The Five Biggest Contradictions in Fitness
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The Five Biggest Contradictions in Fitness

Itís no secret that when people contradict themselves, it has the effect of making the flaws in their actions or statements seem glaringly obvious. But what about when WE ourselves get caught contradicting ourselves by someone else?

By: Nick Tumminello Added: January 6th, 2014
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  1. #1
    Wannabebig Member
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    Diet help please

    I am 6'8 240, 31 years old. I began cutting in September at 273 pounds.

    I work out 4x week for an hour (weights +15 min cardio, one day of just cardio on the 5th day)

    It feels like my weight loss has stopped over the last few weeks. My lifts are increasing, but I am still trying to get rid of the small belly that I have worked so hard to get rid of.

    My Diet:


    Meal 1: scoop of protein, banana 200 cals

    Workout

    Meal 2: Two eggs, three whites, 1/4 oatmeal with a few raisins. 500 cals

    Meal 3: Greek Yougurt, 1/2 piece of fruit 200 cals

    Meal 4: salmon or tuna, bit of mayo, spinach salad, few nuts 550 cals

    Meal 5: Lean chicken, spinach/dressing or mixed veggies 550 cals

    Meal 6: Cottage cheese 220 cals

    Meal 5: 2 scoops protein shake 220 cals

    Total cals are 2440 and protein is right at one gram per pound of body weight.


    So, what can I do to continue to burn this stomach? I have a great workout based around compound lifts. Are my cals too LOW?

    I would be grateful for any tips/suggestions/thoughts

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  3. #2
    Chubbilicious. VikingWarlord's Avatar
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    1. How far below maintenance is that intake?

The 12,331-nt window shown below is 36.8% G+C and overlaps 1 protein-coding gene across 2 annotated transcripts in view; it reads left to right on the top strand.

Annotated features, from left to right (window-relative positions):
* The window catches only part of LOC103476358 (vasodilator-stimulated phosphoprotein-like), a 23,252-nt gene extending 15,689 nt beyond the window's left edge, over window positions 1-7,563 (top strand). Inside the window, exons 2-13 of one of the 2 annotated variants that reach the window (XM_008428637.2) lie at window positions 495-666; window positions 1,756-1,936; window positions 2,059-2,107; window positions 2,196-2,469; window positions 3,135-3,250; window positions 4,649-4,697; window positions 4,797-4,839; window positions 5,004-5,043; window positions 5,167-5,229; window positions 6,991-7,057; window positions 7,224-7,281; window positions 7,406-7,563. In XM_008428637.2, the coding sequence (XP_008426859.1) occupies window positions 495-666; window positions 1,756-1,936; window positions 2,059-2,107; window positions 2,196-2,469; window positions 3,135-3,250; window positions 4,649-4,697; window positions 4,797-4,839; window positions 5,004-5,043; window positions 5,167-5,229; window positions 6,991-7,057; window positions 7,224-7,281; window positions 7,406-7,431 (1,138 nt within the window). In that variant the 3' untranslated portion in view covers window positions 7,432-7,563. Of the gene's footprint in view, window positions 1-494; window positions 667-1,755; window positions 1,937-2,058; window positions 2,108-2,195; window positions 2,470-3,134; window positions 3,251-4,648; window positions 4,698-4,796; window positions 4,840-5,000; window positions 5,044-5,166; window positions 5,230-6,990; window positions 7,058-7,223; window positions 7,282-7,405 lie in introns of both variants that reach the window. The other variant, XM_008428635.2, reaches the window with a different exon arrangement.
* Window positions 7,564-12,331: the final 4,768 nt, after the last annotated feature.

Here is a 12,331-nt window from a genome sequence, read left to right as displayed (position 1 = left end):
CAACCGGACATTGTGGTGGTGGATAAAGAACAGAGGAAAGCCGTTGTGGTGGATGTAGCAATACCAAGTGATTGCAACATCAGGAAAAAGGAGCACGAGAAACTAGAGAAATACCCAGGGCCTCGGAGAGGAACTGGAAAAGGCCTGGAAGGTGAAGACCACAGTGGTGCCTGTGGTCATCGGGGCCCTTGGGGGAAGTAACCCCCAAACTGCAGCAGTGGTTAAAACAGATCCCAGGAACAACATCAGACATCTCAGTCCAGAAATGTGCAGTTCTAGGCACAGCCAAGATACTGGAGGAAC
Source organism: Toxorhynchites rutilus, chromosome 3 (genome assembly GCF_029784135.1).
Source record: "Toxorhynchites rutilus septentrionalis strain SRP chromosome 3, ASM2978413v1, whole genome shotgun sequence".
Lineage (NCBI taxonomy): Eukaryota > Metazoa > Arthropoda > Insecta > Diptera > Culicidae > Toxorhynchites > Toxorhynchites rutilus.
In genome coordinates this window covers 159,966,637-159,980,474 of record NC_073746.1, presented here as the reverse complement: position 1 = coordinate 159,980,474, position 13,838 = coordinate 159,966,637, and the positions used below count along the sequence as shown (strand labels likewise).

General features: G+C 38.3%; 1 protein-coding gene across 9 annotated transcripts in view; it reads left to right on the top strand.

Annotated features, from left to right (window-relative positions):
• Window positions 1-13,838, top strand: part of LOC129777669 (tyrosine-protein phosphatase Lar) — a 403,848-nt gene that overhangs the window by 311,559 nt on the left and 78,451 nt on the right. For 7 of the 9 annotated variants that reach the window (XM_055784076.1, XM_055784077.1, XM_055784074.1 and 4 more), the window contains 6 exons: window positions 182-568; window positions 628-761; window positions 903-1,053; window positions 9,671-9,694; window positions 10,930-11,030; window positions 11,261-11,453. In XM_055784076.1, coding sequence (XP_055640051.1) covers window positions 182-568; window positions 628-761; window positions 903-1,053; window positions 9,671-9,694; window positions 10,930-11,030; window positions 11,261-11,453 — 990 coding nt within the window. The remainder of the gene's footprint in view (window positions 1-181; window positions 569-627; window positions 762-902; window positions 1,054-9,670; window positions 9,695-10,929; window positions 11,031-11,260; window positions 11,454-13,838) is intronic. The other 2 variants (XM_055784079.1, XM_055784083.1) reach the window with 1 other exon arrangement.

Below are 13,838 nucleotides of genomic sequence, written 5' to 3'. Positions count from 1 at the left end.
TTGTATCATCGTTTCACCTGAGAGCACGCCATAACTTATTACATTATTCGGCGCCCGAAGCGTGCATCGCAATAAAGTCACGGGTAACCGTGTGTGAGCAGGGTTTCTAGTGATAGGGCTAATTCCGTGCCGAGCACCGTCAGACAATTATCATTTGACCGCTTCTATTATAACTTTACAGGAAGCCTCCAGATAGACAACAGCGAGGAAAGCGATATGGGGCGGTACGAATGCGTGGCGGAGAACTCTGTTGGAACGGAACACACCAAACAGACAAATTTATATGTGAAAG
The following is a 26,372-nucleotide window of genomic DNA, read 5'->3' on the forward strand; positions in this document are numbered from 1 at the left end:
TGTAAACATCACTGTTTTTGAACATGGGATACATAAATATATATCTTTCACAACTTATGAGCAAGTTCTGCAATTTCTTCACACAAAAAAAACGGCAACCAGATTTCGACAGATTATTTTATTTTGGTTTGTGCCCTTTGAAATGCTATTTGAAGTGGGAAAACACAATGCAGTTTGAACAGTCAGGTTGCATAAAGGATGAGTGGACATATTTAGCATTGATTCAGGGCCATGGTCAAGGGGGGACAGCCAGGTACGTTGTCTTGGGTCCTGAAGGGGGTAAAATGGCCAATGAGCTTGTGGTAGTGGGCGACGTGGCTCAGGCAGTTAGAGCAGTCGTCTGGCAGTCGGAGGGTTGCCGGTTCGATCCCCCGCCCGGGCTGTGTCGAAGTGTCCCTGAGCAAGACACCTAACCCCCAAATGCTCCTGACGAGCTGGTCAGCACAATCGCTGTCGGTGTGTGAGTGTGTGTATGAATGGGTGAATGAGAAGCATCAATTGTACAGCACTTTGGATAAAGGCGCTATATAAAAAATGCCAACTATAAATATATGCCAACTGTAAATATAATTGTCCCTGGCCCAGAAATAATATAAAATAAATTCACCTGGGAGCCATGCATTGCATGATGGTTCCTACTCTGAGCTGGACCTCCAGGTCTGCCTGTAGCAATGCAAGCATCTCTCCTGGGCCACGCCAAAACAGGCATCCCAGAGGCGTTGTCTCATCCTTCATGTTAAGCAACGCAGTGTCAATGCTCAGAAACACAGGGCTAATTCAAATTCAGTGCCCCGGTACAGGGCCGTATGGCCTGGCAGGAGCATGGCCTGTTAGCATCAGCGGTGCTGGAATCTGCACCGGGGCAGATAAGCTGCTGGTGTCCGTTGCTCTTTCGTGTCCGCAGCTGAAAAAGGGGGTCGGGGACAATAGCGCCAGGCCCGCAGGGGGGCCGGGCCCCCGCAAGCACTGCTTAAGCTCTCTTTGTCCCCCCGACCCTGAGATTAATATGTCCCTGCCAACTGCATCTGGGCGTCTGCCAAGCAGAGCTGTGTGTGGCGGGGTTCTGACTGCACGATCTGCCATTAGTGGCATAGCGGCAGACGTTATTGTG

2. Have you been at this intake level since September?
    3. What have your actual changes in composition (NOT scale weight) been like?
    4. What KIND of cardio do you do for that 15 minutes?
    5. When's the last time you took a break?
    If one person can do something, anyone can learn to do it.
    Do what you've always done and get what you've always gotten.
    There is no failure, only feedback.

    "Journey of 1000 miles starts with a single step".--Lao Tzu

    Pro-Choice...ON EVERYTHING.

  4. #3
    Wannabebig Member
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    1. How far below maintenance is that intake?

    Maintenance is around 4000 on workout days, 3400-3500 on non-workout days. These numbers are based upon the average of several calculators.

    2. Have you been at this intake level since September?

    I started at 2000 cals, but my energy level was non-existent. I bumped it to 2400 about 2.5 months ago. I made decent gains after bumping up the cals until the last three weeks or so.

    3. What have your actual changes in composition (NOT scale weight) been like?

    My composition has improved. I have dropped several waist sizes. I have the remaining bulk of the fat in the abdomen.

    4. What KIND of cardio do you do for that 15 minutes?

    Cardio is almost always HIIT.

    5. When's the last time you took a break?